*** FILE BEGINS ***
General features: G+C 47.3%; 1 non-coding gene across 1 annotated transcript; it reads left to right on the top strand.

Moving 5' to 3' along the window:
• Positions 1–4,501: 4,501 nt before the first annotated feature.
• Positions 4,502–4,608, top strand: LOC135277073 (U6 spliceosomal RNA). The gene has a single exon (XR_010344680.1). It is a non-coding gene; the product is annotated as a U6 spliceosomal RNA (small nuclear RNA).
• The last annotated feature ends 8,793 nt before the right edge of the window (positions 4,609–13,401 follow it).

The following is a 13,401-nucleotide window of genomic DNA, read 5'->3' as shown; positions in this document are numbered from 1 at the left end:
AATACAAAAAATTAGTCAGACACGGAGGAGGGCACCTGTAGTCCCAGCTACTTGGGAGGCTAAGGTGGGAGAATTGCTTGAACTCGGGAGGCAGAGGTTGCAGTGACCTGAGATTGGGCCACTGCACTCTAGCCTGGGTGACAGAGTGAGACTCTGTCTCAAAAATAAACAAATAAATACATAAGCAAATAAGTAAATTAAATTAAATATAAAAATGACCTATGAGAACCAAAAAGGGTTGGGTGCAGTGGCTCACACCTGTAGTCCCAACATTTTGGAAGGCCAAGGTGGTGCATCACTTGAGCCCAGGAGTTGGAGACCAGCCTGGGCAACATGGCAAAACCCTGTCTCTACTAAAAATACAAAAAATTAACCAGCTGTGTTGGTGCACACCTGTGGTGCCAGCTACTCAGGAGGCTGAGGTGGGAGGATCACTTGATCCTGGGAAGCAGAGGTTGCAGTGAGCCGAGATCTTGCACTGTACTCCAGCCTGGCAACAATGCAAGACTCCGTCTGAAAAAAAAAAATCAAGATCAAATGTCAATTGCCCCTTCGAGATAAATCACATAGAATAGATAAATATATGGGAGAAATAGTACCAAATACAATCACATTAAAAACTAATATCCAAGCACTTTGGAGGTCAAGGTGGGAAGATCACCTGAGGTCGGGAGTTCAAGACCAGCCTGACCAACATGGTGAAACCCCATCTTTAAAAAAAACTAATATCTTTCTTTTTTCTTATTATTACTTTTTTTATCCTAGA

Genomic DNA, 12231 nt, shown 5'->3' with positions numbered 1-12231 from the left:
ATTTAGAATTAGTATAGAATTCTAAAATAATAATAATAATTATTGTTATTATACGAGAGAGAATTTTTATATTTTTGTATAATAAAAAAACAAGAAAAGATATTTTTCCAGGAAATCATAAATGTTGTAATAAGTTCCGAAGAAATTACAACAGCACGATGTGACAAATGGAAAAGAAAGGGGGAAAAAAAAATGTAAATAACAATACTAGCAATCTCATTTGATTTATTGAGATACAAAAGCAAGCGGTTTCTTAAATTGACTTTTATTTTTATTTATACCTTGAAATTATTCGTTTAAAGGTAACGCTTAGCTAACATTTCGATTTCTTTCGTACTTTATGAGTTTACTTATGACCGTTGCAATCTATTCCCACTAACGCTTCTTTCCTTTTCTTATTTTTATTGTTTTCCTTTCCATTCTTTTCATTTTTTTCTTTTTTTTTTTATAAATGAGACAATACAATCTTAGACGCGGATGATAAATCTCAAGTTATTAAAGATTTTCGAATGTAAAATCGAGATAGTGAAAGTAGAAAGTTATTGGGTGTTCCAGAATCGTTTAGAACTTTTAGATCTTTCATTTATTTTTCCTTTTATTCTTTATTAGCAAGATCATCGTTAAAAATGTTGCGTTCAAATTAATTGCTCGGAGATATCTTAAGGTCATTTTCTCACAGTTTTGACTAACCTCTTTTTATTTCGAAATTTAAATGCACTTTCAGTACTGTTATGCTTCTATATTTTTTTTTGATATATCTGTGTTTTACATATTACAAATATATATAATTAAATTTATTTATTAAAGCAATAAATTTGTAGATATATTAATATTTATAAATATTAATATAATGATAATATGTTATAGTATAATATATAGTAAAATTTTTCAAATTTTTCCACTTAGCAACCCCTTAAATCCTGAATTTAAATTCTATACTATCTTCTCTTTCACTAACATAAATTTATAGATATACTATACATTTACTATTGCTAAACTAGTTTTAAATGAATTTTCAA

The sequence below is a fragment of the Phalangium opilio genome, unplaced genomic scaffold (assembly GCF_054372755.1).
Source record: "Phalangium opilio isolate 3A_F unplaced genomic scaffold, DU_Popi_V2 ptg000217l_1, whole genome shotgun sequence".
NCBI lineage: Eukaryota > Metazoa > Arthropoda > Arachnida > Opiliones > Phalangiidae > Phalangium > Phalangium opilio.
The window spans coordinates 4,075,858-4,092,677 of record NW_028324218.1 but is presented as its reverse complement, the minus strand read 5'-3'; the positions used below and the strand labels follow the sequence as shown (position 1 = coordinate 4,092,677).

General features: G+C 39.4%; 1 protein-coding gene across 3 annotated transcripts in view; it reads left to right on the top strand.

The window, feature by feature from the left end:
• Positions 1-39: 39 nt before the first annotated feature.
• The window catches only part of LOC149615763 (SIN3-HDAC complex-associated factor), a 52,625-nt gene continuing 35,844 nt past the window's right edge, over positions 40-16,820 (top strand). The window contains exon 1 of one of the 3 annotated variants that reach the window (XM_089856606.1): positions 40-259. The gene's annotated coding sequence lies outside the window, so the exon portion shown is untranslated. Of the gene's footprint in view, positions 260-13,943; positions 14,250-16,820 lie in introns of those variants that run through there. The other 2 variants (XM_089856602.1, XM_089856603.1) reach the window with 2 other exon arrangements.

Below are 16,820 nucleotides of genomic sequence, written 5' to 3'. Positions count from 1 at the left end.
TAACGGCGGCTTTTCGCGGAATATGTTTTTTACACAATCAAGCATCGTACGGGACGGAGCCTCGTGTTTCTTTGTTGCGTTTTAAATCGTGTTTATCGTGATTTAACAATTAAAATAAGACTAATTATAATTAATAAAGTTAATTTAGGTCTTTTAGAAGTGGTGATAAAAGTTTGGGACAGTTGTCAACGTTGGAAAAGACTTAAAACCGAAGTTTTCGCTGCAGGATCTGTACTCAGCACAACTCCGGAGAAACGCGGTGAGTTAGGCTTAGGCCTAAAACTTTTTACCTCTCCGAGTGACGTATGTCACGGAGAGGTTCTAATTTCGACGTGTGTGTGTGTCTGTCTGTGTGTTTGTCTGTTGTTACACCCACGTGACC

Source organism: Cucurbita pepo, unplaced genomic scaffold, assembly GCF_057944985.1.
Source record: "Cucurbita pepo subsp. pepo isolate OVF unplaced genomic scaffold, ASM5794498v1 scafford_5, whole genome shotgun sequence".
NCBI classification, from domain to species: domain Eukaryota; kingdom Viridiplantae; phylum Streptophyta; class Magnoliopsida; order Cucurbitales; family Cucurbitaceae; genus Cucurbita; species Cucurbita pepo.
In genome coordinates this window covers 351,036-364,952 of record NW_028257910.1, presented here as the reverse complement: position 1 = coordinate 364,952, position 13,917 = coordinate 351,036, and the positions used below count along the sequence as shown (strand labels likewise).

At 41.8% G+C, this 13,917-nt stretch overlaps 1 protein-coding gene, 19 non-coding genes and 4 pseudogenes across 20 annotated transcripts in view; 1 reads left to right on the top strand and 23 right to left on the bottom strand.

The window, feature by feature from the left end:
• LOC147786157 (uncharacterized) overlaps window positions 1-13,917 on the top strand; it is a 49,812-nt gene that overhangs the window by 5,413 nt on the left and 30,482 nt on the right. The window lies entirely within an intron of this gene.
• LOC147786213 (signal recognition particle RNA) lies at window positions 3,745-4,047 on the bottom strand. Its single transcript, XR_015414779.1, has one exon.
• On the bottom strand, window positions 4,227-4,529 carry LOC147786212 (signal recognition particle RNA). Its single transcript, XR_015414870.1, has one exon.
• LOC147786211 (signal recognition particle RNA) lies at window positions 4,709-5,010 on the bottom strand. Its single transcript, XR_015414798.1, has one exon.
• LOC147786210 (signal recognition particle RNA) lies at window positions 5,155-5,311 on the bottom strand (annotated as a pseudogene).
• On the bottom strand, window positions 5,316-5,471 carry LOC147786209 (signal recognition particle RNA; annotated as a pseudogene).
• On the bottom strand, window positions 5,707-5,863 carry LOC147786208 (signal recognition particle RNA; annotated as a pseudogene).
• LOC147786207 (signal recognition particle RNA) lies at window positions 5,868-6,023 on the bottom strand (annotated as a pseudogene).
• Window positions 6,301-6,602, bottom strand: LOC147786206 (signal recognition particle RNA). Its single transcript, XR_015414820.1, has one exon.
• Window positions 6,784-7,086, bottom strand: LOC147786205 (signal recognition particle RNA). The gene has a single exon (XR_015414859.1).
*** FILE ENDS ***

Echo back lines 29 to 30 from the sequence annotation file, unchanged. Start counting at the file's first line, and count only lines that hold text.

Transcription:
• LOC147786211 (signal recognition particle RNA) lies at window positions 4,709-5,010 on the bottom strand. Its single transcript, XR_015414798.1, has one exon.
• LOC147786210 (signal recognition particle RNA) lies at window positions 5,155-5,311 on the bottom strand (annotated as a pseudogene).